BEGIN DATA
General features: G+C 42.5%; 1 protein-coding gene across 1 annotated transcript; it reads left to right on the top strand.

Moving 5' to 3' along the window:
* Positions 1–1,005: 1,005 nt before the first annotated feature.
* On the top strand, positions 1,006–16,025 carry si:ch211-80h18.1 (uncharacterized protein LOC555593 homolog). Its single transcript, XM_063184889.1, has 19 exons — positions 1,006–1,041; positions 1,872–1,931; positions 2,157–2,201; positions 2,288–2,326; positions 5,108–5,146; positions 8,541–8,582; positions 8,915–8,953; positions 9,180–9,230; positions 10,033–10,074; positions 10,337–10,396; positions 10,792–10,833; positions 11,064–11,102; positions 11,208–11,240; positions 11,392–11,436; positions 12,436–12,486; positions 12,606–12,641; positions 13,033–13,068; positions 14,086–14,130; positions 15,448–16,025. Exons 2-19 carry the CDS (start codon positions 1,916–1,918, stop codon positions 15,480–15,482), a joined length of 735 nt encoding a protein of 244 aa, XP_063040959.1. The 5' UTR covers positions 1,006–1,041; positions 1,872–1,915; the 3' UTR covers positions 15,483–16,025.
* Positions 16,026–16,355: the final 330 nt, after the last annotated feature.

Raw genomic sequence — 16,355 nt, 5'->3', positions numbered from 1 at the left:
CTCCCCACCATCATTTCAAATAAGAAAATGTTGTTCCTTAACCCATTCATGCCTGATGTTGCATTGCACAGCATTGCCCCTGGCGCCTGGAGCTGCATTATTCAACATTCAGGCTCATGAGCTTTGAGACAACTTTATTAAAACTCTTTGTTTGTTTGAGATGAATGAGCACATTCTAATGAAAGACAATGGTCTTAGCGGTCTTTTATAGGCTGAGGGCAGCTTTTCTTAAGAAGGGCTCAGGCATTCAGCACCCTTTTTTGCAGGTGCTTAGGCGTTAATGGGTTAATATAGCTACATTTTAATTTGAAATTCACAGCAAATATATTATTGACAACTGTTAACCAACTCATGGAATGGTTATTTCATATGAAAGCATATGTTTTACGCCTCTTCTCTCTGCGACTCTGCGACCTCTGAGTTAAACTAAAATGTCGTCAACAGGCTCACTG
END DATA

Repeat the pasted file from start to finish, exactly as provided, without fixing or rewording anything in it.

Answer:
General features: G+C 42.5%; 1 protein-coding gene across 1 annotated transcript; it reads left to right on the top strand.

Moving 5' to 3' along the window:
* Positions 1–1,005: 1,005 nt before the first annotated feature.
* On the top strand, positions 1,006–16,025 carry si:ch211-80h18.1 (uncharacterized protein LOC555593 homolog). Its single transcript, XM_063184889.1, has 19 exons — positions 1,006–1,041; positions 1,872–1,931; positions 2,157–2,201; positions 2,288–2,326; positions 5,108–5,146; positions 8,541–8,582; positions 8,915–8,953; positions 9,180–9,230; positions 10,033–10,074; positions 10,337–10,396; positions 10,792–10,833; positions 11,064–11,102; positions 11,208–11,240; positions 11,392–11,436; positions 12,436–12,486; positions 12,606–12,641; positions 13,033–13,068; positions 14,086–14,130; positions 15,448–16,025. Exons 2-19 carry the CDS (start codon positions 1,916–1,918, stop codon positions 15,480–15,482), a joined length of 735 nt encoding a protein of 244 aa, XP_063040959.1. The 5' UTR covers positions 1,006–1,041; positions 1,872–1,915; the 3' UTR covers positions 15,483–16,025.
* Positions 16,026–16,355: the final 330 nt, after the last annotated feature.

Raw genomic sequence — 16,355 nt, 5'->3', positions numbered from 1 at the left:
CTCCCCACCATCATTTCAAATAAGAAAATGTTGTTCCTTAACCCATTCATGCCTGATGTTGCATTGCACAGCATTGCCCCTGGCGCCTGGAGCTGCATTATTCAACATTCAGGCTCATGAGCTTTGAGACAACTTTATTAAAACTCTTTGTTTGTTTGAGATGAATGAGCACATTCTAATGAAAGACAATGGTCTTAGCGGTCTTTTATAGGCTGAGGGCAGCTTTTCTTAAGAAGGGCTCAGGCATTCAGCACCCTTTTTTGCAGGTGCTTAGGCGTTAATGGGTTAATATAGCTACATTTTAATTTGAAATTCACAGCAAATATATTATTGACAACTGTTAACCAACTCATGGAATGGTTATTTCATATGAAAGCATATGTTTTACGCCTCTTCTCTCTGCGACTCTGCGACCTCTGAGTTAAACTAAAATGTCGTCAACAGGCTCACTG